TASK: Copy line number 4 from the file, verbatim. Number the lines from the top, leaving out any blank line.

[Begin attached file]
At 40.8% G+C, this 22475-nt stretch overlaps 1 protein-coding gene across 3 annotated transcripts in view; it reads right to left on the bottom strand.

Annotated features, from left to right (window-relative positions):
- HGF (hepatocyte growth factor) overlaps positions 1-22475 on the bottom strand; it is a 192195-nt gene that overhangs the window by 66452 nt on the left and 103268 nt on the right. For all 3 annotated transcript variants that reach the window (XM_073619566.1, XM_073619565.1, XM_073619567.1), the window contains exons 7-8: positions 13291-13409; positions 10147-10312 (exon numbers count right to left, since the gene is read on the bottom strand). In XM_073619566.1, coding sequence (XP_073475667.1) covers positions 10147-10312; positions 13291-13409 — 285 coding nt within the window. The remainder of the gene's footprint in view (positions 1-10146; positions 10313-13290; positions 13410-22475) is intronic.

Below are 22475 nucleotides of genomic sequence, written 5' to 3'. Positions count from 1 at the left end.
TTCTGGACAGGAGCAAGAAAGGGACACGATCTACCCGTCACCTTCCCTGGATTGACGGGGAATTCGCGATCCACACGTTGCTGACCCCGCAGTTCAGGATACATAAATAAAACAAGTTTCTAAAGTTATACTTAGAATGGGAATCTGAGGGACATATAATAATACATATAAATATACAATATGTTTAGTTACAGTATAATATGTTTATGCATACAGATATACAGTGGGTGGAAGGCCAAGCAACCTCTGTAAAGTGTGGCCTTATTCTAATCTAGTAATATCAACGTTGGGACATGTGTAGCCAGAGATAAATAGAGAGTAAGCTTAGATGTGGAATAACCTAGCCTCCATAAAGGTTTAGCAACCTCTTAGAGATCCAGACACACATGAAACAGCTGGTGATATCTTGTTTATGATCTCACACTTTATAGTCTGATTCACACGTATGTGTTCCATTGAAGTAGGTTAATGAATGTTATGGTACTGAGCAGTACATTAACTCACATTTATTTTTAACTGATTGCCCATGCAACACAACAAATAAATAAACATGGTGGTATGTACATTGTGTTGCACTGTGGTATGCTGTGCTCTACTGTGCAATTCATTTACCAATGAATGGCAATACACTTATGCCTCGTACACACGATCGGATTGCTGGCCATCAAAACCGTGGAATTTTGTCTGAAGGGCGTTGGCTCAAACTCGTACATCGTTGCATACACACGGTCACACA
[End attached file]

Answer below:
Below are 22475 nucleotides of genomic sequence, written 5' to 3'. Positions count from 1 at the left end.